When I was a little girl, I dreamed that my sister planted a poisonous spider that bit and killed me while on a family picnic. I died and went to heaven. There, completely alone with God, I wept and mourned while I waited for my family to join me. But they never came. I awoke weeping inconsolably.
It would be easy to discount this dream as the dramatic and morbid imaginings of a young child’s creative mind. But just recently, while reading Alice Miller’s The Drama of the Gifted Child, I was reminded that when a child dreams of dying, it is because he has died to his true self in real life. Rather than dismiss these dreams as meaningless, it is essential that we mourn the death of that earlier true self and nurture within ourselves the birth of our authentic self once and for all. We must give rise to our Love Voice and never again let it be silenced.
Here are some of the ways our true selves die in childhood:
- We are not allowed to express our true feelings. We are punished or something else bad happens when we do.
- We are not permitted to dress ourselves or otherwise present ourselves to the world the way we would like. Our tastes are not acceptable in some fundamental way.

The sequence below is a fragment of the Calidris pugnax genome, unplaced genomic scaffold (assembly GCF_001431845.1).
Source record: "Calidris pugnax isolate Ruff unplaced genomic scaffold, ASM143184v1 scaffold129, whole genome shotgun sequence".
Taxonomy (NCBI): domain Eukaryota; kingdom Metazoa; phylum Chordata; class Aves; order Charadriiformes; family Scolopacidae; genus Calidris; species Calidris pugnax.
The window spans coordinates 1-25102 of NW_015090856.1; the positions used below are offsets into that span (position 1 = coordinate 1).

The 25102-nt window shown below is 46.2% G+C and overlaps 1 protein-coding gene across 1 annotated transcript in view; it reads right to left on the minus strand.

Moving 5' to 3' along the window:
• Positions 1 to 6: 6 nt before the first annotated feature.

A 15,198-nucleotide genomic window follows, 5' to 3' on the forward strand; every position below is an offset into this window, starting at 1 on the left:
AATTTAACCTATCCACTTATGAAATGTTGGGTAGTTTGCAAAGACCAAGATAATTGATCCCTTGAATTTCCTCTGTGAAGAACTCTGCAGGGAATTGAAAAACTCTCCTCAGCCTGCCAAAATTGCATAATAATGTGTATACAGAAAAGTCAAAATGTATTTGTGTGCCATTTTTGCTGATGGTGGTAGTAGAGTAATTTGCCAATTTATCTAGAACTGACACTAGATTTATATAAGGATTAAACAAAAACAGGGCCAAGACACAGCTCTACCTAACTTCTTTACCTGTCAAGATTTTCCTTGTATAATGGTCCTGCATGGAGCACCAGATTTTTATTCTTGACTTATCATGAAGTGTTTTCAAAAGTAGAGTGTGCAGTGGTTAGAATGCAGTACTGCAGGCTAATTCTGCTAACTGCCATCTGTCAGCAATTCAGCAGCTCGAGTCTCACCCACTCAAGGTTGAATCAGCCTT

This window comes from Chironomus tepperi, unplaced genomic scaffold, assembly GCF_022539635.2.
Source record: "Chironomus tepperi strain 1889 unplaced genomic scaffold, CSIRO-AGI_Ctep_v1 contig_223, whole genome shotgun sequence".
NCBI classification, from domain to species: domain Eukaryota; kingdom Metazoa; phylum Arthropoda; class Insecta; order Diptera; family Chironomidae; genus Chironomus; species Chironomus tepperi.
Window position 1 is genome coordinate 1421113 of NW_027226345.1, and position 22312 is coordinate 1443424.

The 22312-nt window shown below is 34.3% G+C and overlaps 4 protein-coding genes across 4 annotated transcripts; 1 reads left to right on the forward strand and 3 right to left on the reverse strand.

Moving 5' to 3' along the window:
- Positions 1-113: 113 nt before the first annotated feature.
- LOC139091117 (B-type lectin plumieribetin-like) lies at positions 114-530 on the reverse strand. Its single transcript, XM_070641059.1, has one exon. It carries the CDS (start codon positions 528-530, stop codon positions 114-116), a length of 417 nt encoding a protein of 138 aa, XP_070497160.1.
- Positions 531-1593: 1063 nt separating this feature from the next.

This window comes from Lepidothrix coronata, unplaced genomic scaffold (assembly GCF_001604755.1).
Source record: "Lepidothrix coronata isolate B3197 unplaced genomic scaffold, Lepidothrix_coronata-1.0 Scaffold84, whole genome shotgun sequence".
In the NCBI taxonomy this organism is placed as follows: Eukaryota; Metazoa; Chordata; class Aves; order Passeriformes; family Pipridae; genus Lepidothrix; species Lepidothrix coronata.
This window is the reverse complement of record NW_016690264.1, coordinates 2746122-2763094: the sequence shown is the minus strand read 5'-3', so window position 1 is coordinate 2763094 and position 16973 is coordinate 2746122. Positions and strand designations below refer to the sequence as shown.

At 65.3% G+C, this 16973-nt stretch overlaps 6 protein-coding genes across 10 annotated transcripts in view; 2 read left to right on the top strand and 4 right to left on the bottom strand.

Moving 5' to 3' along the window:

- We must attend to the desires of others around us so much that we lose track of what we want. Or we mistake their desires as our own.
- We suffer neglect or abuse of any kind. Abuse is anything that is less than nurturing, from our point of view, not the point of view of the parent or caregiver.
- We are required to take on too much responsibility. We become the “little helpers” for our parents or caregivers and end up without a childhood.
- We receive too much emotional intensity from our parents or caregivers, or too much information, or too much closeness.
There are other things that might cause our true selves to die, and each of the above deserves further exploration.
The end results of any of these situations is that in order to survive, the child must pretend that all is well. It is in the pretending that death to the true self occurs. Later in life, the grownup child will continue to pretend, not knowing any other way. He or she will pretend that they are willing to do things they are not, that they are happy when they are not, that they are comfortable when they are not, that they are confident when they are not, and so on. They may not even realize that they are pretending anymore because it has become second nature. But underneath a glittering facade that says everything is fine, they are miserable, anxious, and angry.
If your true self had to die in childhood, take the time to mourn your loss. Then begin the process of healing and reclaiming the self you never knew. Learn to strengthen and express Your Love Voice. It is never too late for the healing that brings peace, joy, and satisfaction.
What things did you have to deal with that caused your true self to die as a child? Write to me and share your experience!